A controversial agreement between a landowner and Chichester District Council has come to light after an angry outburst from a resident at Birdham Parish Council’s meeting.
During a debate on Monday, June 18, on affordable housing, resident Andrew Wilson explained a contract had been drawn up which involved the council and the landowner of a site at Crooked Lane in Birdham.
Part of the contract, seen by the Observer, stated the council could not ‘object to or allow any objection to be made’ to any future application by the landowner for the site.
Another part of Crooked Lane is also the subject of a long debate between the parish council and residents about whether 15 affordable homes should be built there.
“The reason people have no confidence is the obvious elephant in the room, which is that two years ago Chichester District Council entered into a contract to buy land at Crooked Lane,” he said.
“One condition was that it would not object to future planning application on the remainder of the land.
“This was done by a councillor who was on the parish council at the time. We have all seen the documents.”
The documents Mr Wilson referred to include the contract and other email communications between the council and other parties relating to Crooked Lane.
They were obtained by a resident under the Freedom of Information Act.
A Chichester District Council spokesman said: “The negotiations were a three-way process between the council, the landowner and a Registered Provider (RP) partner.
“As with all negotiations of these sorts, it was a confidential negotiation between the parties involved.
“The council entered the negotiations to secure the site and pass on to the RP.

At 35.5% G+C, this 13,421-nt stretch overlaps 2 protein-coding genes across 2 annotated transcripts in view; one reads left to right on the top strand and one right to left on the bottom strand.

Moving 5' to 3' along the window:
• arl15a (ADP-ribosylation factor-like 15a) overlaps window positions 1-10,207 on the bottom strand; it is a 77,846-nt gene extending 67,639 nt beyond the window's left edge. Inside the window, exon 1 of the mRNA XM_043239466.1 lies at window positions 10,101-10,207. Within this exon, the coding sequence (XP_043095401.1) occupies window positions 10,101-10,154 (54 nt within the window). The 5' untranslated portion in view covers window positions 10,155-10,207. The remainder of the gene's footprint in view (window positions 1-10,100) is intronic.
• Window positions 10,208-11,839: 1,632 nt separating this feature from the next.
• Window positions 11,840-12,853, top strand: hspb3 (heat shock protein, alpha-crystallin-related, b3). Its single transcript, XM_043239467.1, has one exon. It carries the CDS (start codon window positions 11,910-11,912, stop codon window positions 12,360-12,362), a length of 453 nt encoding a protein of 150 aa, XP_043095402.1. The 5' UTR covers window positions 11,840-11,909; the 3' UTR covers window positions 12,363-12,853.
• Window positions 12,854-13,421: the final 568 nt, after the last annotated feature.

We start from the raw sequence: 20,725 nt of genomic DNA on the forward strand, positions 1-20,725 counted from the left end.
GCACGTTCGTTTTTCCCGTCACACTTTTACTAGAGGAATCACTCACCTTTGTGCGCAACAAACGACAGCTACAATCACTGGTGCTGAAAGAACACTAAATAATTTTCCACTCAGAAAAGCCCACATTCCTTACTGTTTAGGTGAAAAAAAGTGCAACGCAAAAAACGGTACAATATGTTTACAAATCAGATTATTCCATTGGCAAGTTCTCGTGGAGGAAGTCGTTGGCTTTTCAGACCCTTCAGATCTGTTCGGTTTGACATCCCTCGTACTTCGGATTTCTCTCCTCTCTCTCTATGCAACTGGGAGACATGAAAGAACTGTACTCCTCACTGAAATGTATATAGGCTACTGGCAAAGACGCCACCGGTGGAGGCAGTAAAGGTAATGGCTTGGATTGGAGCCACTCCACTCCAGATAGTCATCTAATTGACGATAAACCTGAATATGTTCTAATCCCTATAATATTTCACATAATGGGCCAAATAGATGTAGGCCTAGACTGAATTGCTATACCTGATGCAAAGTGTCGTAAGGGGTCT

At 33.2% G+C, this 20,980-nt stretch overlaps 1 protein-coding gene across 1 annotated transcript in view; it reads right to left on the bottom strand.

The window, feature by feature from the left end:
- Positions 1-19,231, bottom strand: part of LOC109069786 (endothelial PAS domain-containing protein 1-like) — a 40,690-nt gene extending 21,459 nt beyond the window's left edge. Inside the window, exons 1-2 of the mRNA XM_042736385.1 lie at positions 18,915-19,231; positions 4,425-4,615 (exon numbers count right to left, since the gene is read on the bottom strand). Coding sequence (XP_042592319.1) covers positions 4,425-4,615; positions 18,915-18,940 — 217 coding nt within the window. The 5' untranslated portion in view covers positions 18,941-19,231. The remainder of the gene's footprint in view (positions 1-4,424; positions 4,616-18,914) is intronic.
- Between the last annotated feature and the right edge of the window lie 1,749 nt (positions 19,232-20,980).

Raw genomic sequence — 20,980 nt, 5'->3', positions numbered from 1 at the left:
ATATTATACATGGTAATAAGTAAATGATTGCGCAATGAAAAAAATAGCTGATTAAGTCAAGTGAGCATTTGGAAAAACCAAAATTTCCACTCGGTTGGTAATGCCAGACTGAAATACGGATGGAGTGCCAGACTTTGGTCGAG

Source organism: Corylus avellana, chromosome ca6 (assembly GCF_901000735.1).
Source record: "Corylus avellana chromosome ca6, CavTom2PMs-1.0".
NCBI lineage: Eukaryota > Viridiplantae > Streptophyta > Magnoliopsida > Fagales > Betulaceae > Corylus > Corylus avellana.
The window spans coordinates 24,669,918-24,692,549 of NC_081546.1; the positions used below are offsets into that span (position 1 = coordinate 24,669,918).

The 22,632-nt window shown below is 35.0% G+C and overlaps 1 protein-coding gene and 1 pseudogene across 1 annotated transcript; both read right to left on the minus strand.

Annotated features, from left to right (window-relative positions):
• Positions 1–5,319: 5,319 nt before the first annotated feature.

“Rural areas within the Chichester District, such as Birdham, are some of the most unaffordable areas to live in the UK, with high average house prices and low average wages. Most of the housing stock is out of reach of those in typical local rural employment.
“The council does not own the site, nor would it be involved in the development of the housing. The intention was for the council to acquire the site before passing it on to the RP.
“The council was acting as the housing authority and under these responsibilities was seeking to enable new affordable housing development, bring forward a site with the RP and secure funding for their development, to meet local needs.
“The negotiations took place in the council’s role as a housing authority, not as a planning authority.
“There is now no subsisting contract with the council and the site is still privately owned.
“There remains the possibility that Hyde Martlet, the council’s current rural Registered Provider partner, will purchase the site directly and will submit a planning application in due course.
“This will be subject to the same rigorous and stringent testing that any development of this nature would be, by the Local Planning Authority.
“The council’s obligations as a planning authority are entirely independent of its role as a landowner or as a housing authority.
“The contract became void due to time constraints relating to disposal.”